Ernest Wesley Fowlke

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History of Ernest Wesley Fowlke

Written by His Mother

Pearl Jolley Fowlke  


So God created man in His own image, in the image of God created he him; male and female created he them.

 

And God formed out of the dust of the ground and breathed into his nostrils the breath of life:  and man became a living soul.

 

God blessed the home of Durmont H. and Pearl Jolley Fowlke, on October 9, 1947, with the arrival of their first son, Ernest Wesley, named after his two grandfather’s; Ernest for his grandfather Fowlke, and Wesley after grandfather Jolley.  He was born in the American Fork Hospital at 10:16 a.m.  Upon arrival he weighed 7 lbs. 8 oz., and had blue eyes and red hair.

 

This new little baby was almost born on Grandmother Jolley’s birthday, which was October 8th, but he decided to have a day all of his own, much to her dismay.  Ernest had an older sister, Alaine, two and a half years older.  She was thrilled with her new little brother.

 

Ernest was a darling child, with his red hair, and eyes that I always told him looked like “cracked ice.”  He was a very active child and full of mischief.  When he was a small child he lived by his Grandmother and Grandfather Jolley in a charming little white house trimmed with red shutters and a white picket fence.

 

Grandfather Jolley and Ernest were particularly close.  His grandpa told him stories of Indians and bygone days; and Ernest loved this make believe world. 

 

When our boy was about six months old, we discovered that he had a stiff thumb, and then at times it became extra limber and pained him.  When he was five years old it was operated upon and then he had no further trouble.  When about seven or eight years old, he got a bacteria in a sore in his forehead.  It was operated on several times but it still did not heal.  The doctor finally made a large triangle cut, going down several layers of skin, which finally got rid of the bacteria.  It left a scar however, that became a mark for his identification.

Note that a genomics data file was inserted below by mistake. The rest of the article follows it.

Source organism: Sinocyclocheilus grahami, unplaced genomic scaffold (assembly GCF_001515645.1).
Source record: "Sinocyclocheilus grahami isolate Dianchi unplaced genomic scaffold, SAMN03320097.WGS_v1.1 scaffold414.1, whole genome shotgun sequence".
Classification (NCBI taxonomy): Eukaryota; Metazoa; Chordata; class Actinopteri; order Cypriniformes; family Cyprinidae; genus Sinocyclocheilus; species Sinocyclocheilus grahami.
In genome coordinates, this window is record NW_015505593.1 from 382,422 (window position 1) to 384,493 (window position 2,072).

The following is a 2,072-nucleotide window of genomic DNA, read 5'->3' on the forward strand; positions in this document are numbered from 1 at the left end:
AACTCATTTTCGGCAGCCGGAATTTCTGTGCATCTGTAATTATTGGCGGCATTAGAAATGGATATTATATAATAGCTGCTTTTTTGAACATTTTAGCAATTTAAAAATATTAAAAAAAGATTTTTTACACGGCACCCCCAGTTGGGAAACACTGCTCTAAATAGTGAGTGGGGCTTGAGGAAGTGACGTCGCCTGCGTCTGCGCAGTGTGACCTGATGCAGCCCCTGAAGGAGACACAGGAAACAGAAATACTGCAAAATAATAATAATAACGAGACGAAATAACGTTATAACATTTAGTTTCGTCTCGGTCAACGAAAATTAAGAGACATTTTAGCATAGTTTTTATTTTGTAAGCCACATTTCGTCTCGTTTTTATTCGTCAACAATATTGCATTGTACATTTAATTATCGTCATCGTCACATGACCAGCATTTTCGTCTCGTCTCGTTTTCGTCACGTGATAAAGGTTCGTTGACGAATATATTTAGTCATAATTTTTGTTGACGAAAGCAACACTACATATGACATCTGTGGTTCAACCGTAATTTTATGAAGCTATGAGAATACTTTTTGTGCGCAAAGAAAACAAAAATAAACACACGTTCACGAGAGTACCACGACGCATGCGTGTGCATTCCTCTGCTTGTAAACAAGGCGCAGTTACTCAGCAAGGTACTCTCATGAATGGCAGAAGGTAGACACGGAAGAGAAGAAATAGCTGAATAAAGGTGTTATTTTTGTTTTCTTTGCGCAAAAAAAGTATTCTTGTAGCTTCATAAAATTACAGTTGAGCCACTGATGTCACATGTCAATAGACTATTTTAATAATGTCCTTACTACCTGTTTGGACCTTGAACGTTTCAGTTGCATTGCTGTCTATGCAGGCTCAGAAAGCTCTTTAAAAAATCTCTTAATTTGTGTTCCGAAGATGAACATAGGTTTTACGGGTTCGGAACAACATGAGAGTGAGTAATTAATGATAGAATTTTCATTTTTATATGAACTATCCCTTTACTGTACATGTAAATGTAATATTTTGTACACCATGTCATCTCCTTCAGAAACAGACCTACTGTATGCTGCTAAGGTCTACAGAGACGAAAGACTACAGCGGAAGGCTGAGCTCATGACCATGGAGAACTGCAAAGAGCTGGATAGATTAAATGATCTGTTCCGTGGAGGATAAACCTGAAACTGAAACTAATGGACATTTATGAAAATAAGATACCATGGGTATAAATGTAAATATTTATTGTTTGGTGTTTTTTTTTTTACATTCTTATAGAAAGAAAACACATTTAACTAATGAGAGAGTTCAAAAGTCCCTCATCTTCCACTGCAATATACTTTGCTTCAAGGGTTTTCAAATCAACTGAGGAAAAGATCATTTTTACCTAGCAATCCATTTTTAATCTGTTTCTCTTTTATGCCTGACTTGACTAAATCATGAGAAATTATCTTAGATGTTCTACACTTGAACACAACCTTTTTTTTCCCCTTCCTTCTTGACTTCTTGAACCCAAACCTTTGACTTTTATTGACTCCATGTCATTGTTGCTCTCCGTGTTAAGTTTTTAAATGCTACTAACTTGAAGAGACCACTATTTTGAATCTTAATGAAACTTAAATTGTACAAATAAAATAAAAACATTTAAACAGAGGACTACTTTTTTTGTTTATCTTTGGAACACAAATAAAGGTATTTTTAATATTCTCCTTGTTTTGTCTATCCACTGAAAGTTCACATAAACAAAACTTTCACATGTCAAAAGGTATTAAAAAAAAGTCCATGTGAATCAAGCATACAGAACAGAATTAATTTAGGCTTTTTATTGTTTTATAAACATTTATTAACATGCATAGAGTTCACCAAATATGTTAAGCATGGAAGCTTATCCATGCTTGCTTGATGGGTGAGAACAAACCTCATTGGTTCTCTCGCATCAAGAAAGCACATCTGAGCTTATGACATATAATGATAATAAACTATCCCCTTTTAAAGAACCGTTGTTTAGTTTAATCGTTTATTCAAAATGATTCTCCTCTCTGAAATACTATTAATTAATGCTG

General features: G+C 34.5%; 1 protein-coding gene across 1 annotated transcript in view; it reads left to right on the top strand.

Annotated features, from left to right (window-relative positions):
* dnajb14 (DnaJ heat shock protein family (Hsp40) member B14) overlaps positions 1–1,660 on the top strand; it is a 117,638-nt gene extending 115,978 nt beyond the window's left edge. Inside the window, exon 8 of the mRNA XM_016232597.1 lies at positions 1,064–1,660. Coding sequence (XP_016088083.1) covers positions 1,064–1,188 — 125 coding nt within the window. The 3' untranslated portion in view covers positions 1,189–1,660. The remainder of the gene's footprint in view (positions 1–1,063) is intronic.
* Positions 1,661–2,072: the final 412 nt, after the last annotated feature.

Our family lived in a small house by Grandpa and Grandma Jolley until he was about one and a half years old; at which time we sold it and rented a two-room house by the Second Ward Church in Pleasant Grove.  We only lived there for part of a year until a home was built in Lindon on some Fowlke property.

 

Joseph and Hazel Christiansen lived across the street from the house in Lindon.  They didn’t have any children of their own, so they quickly took Ernest and Alaine under their wing.  Joe let them take turns driving his tractor (when they were old enough to do so, but they were still very young) when they were raking up the hay, and then they would sit on the bales and ride them as they were lifted to the top of the barn.

 

When Ernest was about four years old, he was visiting Hazel one hot summer day and she was complaining about the heat.  Ernie said, “Why don’t you take off your blouse?”  Hazel said, “Oh, I can’t do that.”  His quick reply was “How come, ain’t you got a “Zir” on?”

 

A little dog named Shoestrings, saved Ernest from drowning when he was only two and a half years old.  Ernest went down into Horace Gillman’s barnyard, a next door neighbor, and fell into a big irrigation ditch that was full of water.  The little dog held onto his overall suspenders until Etta Gillman heard him calling “Mama.”  He had been completely immerged under the water.